Throughout the summer our team met up with MJF 2019 artists at a few of our favorite neighborhood spots. This interview with Sherry Alves and George Colligan took place at Vestal School, located at 161 NE 82nd Ave in Montavilla, on June 21, 2019. Vestal School has partnered with Montavilla Jazz Festival since 2015, hosting our Jazz Artist-in-Residency pilot program in 2019…
Describe your connection to the Portland jazz scene and community.
SA: I’m from Oregon, but I spent a lot of time in the Salem area, performing teaching at Western Oregon University. I went to University of Northern Colorado for two years. And then before I finished my degree, I applied for the open position at Portland State. So, before I moved to Colorado, I did perform sometimes in Portland, and I have a lot of connections with Portland musicians, and I learned from Mel Brown and Gordon Lee, and Ed Bennett. Most recently my connection is as Professor at Portland State and right now I’m sort of in this funny, “in-between” where I’m I’m spending a lot of time at Portland State and spending a lot of time still trying to finish my own degree. So, my involvement with the Portland jazz scene is there, but it’s not what I want it to be. I just have a few things to finish. I think there’s there’s room for growth. But it’s nice to come home and be in the same town, not an hour south from all the people that I enjoyed working with before. It’s pretty exciting.
GC: Well, I grew up on the East Coast near Baltimore, in Columbia, Maryland, which was a progressive planned community. I started out as a classical trumpet player. Right now, I’m an associate professor and the Jazz Area Coordinator at Portland State. When this job came up in 2011, I was like, Portland has a lot of great things going for it.
It’s changed a lot in the past eight years; The jazz scene changed a lot, some for the better, some for the worse. My own personal connection with the scene is as a bit of an outsider still, because I’m not from the area. It’s sort of hard to break into it. But I do think that it does have its charms, and a lot of potential. You don’t have to call for 10 years just to get one gig. You might have a chance of playing at these venues, and you can find parking and get there in 20 minutes. In the past few years, there have been a bunch of places closing, but there are some places that are popping up. That’s sort of been the feeling for the past couple years; a place will pop up and it will thrive, and then it will shut down. But there are a few places now. I feel pretty good about it, and things like the MJF of course are a step in the right direction, for sure. And I think the changes at PDX Jazz are encouraging.
SA: I don’t come from my particularly musical family, not in a trained sense. My mom was a dance teacher. And so I danced growing up, kind of everything from jazz and tap and pretty hardcore classical ballet classes. So I’ve always liked music and dancing, and my dad always played jazz on the radio. On Sundays, he’d make breakfast and my sister and I would dance on the carpet in the living room to jazz while he would take the family egg orders. So that’s probably my earliest recollection.
I think I could say that I always knew that I would be part of the arts or be some sort of performer. I just went on a limb and applied for music school in my senior year, and my choir teacher encouraged me, and I just went for it. I have no idea what it what would become of that many was really hard, but I stuck it out and it’s been worth it.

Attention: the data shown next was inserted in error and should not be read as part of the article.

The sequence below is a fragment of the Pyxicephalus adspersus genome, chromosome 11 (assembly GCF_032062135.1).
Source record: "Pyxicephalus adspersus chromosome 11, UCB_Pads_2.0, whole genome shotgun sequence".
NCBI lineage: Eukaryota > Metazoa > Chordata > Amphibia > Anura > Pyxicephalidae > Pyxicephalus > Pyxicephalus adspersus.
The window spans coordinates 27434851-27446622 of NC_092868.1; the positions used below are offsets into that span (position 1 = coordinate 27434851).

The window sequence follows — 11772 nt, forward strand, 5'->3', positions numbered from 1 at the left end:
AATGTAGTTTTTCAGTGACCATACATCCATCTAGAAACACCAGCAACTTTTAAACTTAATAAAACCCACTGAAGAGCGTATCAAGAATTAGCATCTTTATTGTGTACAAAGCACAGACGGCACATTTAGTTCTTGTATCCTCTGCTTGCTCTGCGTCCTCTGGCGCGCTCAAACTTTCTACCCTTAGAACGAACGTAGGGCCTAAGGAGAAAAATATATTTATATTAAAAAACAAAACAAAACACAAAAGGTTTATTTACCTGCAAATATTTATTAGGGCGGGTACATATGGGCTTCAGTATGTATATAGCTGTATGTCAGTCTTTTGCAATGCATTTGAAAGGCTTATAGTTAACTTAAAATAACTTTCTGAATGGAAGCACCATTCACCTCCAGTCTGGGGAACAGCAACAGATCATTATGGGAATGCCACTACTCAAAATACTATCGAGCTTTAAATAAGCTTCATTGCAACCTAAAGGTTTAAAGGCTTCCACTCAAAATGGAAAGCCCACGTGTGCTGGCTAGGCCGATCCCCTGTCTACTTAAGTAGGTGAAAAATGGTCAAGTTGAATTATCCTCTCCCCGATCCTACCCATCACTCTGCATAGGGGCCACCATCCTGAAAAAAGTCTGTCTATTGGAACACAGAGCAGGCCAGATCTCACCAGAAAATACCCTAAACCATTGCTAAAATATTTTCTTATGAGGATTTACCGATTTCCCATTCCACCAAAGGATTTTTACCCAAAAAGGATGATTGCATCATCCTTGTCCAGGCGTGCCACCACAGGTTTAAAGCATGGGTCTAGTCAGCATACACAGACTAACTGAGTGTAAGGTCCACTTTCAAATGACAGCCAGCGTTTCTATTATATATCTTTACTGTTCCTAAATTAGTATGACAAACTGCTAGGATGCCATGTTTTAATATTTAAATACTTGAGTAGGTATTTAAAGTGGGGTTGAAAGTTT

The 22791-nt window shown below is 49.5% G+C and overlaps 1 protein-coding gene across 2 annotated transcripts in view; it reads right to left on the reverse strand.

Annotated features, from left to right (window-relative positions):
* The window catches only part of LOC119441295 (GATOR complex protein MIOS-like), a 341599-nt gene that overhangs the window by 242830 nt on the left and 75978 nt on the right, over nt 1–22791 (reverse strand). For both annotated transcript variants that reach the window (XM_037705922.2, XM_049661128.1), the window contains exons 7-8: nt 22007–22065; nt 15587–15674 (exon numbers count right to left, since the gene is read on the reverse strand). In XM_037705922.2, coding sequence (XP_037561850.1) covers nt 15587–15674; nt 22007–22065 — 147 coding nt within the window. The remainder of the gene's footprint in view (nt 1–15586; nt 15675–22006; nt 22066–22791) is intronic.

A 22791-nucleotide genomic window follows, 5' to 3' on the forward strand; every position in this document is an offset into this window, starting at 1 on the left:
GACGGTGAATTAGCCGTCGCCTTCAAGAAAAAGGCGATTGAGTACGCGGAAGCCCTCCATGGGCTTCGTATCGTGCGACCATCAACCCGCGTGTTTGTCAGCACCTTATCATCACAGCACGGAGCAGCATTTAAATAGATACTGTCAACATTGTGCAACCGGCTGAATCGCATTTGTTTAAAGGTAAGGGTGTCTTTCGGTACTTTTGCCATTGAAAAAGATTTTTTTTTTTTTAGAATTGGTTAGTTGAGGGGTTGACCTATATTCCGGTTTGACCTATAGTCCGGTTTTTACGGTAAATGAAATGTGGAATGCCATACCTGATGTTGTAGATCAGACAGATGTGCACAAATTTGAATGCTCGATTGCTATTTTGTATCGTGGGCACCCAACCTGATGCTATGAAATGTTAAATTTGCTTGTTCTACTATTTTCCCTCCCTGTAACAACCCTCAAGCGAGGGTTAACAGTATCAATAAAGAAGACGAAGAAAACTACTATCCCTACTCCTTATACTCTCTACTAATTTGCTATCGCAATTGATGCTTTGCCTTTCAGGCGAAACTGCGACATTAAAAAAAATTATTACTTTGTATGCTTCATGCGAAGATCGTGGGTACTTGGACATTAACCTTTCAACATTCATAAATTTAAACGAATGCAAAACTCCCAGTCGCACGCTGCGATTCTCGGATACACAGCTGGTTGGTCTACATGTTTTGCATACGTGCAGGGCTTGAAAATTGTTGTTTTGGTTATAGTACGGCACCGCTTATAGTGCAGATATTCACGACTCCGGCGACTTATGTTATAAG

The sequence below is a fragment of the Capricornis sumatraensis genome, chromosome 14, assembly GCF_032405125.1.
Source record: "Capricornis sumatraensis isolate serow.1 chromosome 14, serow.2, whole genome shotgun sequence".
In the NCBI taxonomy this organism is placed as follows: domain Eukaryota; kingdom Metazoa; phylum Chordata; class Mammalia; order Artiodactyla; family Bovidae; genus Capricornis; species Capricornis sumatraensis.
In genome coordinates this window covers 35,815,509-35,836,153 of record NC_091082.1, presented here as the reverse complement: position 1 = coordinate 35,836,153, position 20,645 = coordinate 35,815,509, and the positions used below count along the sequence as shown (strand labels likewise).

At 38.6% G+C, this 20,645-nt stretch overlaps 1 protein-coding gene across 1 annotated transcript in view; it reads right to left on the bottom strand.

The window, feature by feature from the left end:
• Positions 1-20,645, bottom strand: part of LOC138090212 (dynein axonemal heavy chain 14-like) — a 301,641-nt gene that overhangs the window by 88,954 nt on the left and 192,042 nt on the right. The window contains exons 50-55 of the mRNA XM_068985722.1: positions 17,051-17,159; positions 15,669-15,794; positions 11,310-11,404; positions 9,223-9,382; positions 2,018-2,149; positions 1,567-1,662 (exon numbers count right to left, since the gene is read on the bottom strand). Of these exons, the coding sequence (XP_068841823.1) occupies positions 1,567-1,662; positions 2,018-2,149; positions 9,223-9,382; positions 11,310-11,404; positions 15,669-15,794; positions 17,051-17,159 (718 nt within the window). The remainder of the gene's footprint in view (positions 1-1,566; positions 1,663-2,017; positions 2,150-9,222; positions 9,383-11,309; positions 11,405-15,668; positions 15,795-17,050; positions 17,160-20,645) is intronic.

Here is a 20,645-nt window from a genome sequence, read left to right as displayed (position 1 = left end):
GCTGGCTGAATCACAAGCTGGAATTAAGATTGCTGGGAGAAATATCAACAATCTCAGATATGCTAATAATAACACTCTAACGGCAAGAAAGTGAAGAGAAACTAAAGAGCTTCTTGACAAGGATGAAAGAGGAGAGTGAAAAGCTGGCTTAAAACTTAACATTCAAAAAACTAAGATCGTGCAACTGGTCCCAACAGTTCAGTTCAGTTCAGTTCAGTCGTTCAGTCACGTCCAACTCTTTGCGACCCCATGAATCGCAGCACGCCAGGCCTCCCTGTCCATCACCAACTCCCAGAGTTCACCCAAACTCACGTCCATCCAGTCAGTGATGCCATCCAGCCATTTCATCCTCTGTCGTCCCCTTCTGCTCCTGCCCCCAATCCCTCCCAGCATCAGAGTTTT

Describe the project you’re bringing to Montavilla Jazz Festival 2019.
GC: Well, Sherry has the chops in a way that nobody else does in town, and I’ve worked with a lot of singers. It’s rare to have vocalists who are so professional and so flexible that they can do your music, or do some music that they haven’t seen for 10 years. The thing I noticed when Sherry auditioned for Portland State was the wide variety of things that she could do musically, artistically, and with a lot of precision and professionalism.
SA: I’m constantly on the lookout for is lesser-known material that moves me. I like to be technical and do things that just feel musically, and it feels good to be challenged, but I’m always on the lookout for material that makes me feel something and challenges me. But as far as just playing with George, it’s just always felt really natural. I’ve worked with a lot of great chordal players I’ve been fortunate to work with a lot of great people in Portland and Christopher Woitach is one of my favorites, Dan Gaynor, there’s so many great folks out there that I feel really comfortable with, but when I played with George it was like an immediate comfort and trust. I could just kind of sit back and let it unfold. I’m inspired by the things he does. Hopefully it goes both ways!
Is there a story behind this project?
GC: All of the songs will have a distinct flavor. When I lived in Winnipeg, there was a music series at a bookstore, and the guy who ran it asked me if I wanted to be the songwriter in residence. I was more of a composer than a songwriter, and I hadn’t really tried to like write lyrics, but then I started doing it. I got it to writing songs kind of just got into not caring so much about whether it was like the greatest thing, you know, and I tried to be a little bit more improvisational about it.
I hired the vocal students at the University of Manitoba. I wrote like 60 songs… there’s nothing else to do in Winnipeg, you can’t go outside! So it forces you to be productive.
Which artists are you excited to hear at MJF 2019?
SA: Well, I love the B3 organ group and the Charlie Porter Quintet. And I just think Kathleen Hollingsworth is so cool and so giving of herself in so many ways. She’s always doing something for the community, for the students, and then finding the time to write her own music, so I’m always inspired by that.